Eamon Michael Kelly, whose management skills and financial stewardship were credited with helping to improve Tulane University’s public image and national ranking during nearly two decades as its president, died Wednesday after complications from surgery. He was 81.
Kelly, who was Tulane's president from 1981 to 1998, was perhaps most widely known for shutting down the school's basketball program for three years after a point-shaving scandal erupted in 1985.
But he also took over an institution that perpetually ran deficits, balanced its budget after his first year on the job and during his tenure helped increase the school’s endowment from $50 million to $406 million and its net worth from $190 million to $610 million.
“He was an incredible leader for Tulane,” said Yvette Jones, who served as Kelly’s chief of staff and retired last year as the university’s executive vice president. “He really took Tulane from being a regional university to being a national institution. He was one of the saviors of the institution at a time when it needed, financially, a mind like his.”
“Eamon was a special guy who really saved Tulane from financial disaster during his presidency and launched the university on its current path of high national rankings and worldwide recognition," agreed Bill Bertrand, a fellow professor with Kelly at the Tulane School of Public Health and Tropical Medicine and a friend of nearly 40 years.
Bertrand worked closely with Kelly in the years since the latter’s retirement, when he turned his focus to assisting impoverished people throughout the world, especially in Africa, first through a foundation he created and later as a faculty member in the School of Public Health's department of global community health and behavioral sciences.
“He never stopped,” Jones said. His death “is still kind of a shock. He was very active and engaged.”
“Eamon’s impact on the history of Tulane cannot be overstated," current Tulane President Michael Fitts said in a message Thursday.
Kelly, a native of New York, earned a bachelor's degree from Fordham University and a Ph.D. in economics from Columbia University in 1965.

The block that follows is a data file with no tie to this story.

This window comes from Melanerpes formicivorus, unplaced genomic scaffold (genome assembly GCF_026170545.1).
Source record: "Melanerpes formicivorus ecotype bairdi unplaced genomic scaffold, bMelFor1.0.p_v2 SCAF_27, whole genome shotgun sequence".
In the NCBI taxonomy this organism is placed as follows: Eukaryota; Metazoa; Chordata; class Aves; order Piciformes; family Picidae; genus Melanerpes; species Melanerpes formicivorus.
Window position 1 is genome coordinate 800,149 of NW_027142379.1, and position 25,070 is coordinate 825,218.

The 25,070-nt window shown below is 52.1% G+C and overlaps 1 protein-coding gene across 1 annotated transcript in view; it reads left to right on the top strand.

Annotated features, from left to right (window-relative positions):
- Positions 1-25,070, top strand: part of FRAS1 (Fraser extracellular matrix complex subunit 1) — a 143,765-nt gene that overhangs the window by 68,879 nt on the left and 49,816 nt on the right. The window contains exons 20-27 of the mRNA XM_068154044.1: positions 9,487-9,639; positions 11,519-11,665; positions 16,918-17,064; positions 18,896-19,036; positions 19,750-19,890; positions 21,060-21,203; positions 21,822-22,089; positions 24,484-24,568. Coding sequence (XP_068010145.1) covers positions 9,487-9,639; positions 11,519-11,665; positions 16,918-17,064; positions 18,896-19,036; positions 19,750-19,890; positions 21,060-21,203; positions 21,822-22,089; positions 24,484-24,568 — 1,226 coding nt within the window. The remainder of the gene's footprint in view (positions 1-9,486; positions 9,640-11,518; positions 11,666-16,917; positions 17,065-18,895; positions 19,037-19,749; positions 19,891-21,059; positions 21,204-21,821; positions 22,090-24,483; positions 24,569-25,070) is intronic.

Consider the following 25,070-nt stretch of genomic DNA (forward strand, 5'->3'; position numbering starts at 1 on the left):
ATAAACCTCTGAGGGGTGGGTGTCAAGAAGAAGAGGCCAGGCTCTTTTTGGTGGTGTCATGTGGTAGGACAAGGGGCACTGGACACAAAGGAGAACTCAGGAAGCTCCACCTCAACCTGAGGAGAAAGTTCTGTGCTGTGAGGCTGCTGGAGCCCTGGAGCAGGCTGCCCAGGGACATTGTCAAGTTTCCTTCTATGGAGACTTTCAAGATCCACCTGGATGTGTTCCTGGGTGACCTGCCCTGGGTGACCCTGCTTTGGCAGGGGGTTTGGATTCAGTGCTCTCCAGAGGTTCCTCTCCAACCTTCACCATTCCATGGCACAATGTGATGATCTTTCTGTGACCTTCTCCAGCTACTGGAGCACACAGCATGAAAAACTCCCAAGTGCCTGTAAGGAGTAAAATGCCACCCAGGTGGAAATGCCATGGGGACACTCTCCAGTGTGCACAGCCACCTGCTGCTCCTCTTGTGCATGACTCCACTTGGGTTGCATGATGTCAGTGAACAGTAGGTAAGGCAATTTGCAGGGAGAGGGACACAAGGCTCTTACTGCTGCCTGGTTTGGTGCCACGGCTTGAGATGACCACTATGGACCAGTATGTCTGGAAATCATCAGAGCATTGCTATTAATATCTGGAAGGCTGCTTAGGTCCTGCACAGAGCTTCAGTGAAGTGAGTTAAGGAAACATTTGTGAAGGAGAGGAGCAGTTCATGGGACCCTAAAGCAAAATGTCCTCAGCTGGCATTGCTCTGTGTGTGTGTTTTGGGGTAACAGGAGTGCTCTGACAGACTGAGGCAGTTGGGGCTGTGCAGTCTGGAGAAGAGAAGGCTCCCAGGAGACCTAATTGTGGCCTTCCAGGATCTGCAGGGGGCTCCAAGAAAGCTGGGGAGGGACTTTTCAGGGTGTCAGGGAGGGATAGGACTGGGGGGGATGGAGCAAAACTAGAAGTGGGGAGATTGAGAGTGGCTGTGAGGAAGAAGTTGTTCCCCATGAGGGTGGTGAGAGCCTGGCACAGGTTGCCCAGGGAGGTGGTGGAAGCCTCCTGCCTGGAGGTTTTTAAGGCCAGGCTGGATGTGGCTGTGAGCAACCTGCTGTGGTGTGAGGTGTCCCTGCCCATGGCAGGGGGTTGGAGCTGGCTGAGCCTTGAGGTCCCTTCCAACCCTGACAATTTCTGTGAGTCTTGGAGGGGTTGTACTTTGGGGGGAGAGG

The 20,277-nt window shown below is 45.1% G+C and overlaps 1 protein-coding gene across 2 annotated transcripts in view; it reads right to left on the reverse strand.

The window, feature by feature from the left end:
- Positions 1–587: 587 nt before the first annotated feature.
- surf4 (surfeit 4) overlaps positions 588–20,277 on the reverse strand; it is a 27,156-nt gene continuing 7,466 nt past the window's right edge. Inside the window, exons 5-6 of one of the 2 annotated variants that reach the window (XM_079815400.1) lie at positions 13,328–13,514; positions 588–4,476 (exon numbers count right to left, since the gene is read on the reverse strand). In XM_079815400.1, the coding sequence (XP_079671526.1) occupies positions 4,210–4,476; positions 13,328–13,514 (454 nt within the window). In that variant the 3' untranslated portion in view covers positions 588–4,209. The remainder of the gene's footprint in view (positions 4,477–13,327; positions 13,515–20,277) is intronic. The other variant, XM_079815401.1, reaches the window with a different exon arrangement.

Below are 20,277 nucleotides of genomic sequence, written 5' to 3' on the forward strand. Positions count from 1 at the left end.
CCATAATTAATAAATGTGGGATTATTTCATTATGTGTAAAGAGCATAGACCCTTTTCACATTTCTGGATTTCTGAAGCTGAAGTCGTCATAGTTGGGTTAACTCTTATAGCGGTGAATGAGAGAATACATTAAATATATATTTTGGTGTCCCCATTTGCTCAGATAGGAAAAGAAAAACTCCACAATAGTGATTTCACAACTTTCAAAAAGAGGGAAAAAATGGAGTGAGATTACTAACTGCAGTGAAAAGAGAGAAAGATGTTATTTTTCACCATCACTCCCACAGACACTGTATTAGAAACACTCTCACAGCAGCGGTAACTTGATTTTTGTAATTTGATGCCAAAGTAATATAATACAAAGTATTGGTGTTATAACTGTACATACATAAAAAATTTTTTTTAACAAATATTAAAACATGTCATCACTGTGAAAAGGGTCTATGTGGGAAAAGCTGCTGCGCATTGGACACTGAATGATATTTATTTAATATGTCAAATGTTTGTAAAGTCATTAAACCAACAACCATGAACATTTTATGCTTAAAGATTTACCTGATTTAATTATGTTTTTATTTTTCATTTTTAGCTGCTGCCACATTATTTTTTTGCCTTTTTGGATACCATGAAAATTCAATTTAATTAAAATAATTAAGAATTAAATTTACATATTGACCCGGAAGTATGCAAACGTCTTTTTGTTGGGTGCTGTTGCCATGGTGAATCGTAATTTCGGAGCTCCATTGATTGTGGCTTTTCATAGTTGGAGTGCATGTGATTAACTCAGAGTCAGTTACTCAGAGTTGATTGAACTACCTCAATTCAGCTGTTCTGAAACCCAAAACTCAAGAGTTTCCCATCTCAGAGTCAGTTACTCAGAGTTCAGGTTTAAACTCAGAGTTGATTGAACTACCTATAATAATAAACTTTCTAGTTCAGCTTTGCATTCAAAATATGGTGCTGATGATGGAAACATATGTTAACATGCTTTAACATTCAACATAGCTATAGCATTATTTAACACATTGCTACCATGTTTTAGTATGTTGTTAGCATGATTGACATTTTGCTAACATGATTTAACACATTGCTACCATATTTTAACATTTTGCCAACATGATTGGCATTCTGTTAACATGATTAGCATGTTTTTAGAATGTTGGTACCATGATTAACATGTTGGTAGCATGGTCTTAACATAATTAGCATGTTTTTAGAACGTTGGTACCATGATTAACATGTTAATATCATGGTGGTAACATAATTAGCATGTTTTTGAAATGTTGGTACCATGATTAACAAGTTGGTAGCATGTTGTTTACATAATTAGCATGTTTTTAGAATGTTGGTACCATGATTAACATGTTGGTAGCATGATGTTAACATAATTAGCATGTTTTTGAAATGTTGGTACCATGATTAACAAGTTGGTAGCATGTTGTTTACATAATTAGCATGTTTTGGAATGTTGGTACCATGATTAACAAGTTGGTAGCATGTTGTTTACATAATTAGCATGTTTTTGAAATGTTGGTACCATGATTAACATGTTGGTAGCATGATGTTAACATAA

He worked as an assistant professor at Penn State University and then for a decade at the Ford Foundation in New York, during which time he also served as chairman of the City Council of Englewood, New Jersey.
Kelly and his family moved to New Orleans in 1979, when he became Tulane’s chief financial officer and executive vice president. He became interim president the following year and took over the position permanently in 1981.
Jones said Kelly restructured the university’s finances and brought about efficiencies while minimizing the impact on the staff, ending the school’s practice of draining the endowment each year to cover a deficit.
Jones said he also modernized the school’s financial aid programs, making the university more accessible to middle-income families.
In 1985, when Tulane’s basketball team was rocked by a point-shaving scandal, Kelly took the controversial step of disbanding the program, though he reinstituted it three years later.
“He wanted to make sure there was a clean break and there was no question about the integrity of athletics at Tulane,” Jones said.
Kelly also instituted Tulane's nondiscrimination policy for recruiting faculty and students. The university was noted for having the highest percentage of African-American students of any major private research university in the United States.
Martha Sullivan, who was vice president for student affairs during Kelly’s time at Tulane, said he was the school's first president to appoint African-American and woman vice presidents.
“Eamon was a man of principle, and he didn’t waver from those principles,” she said, noting that he was a firm believer in free speech. “It’s rare to have a boss that never wavers from their core principles, and he didn’t.”
Bertrand and Jones said Kelly was a natural mentor, and many of those who worked under him went on to become presidents at schools like Oberlin College, Rutgers University and the University of Georgia.
Kelly retired in 1998 to spend more time with his family, but colleagues tended to put the word “retirement” in quotation marks when they discussed it.
He continued serving on philanthropic and governmental boards, focusing on science and technology, poverty and international development in Africa and the Far East.
Kelly was a former chairman of the board of the National Science Foundation and the original chairman of the Satellite Working Group, which established the first nationwide private satellite system in the United States to benefit the Public Broadcasting Service.
He co-founded the Payson Graduate Program in Global Development with Bertrand and worked to improve organizational leadership and management in countries throughout the developing world, from Rwanda to Brazil.
Bertrand said Kelly was a tireless champion for human rights.
“Eamon was unique in his ability to make tough administrative decisions while at the same time having an incredible capacity to mentor and support colleagues and students,” he said. “He was a dedicated supporter of social justice who never wavered in his support of civil and academic rights. His humanitarian work in New Orleans and internationally was tireless.”
Survivors include his wife, Margaret; three sons, Paul, Andrew and Peter; a brother, Fred; and nine grandchildren.
Visitation will be from 10 a.m. to noon Monday at Holy Name of Jesus Catholic Church, 6367 St. Charles Ave., with a Mass to follow at noon. Burial will be private.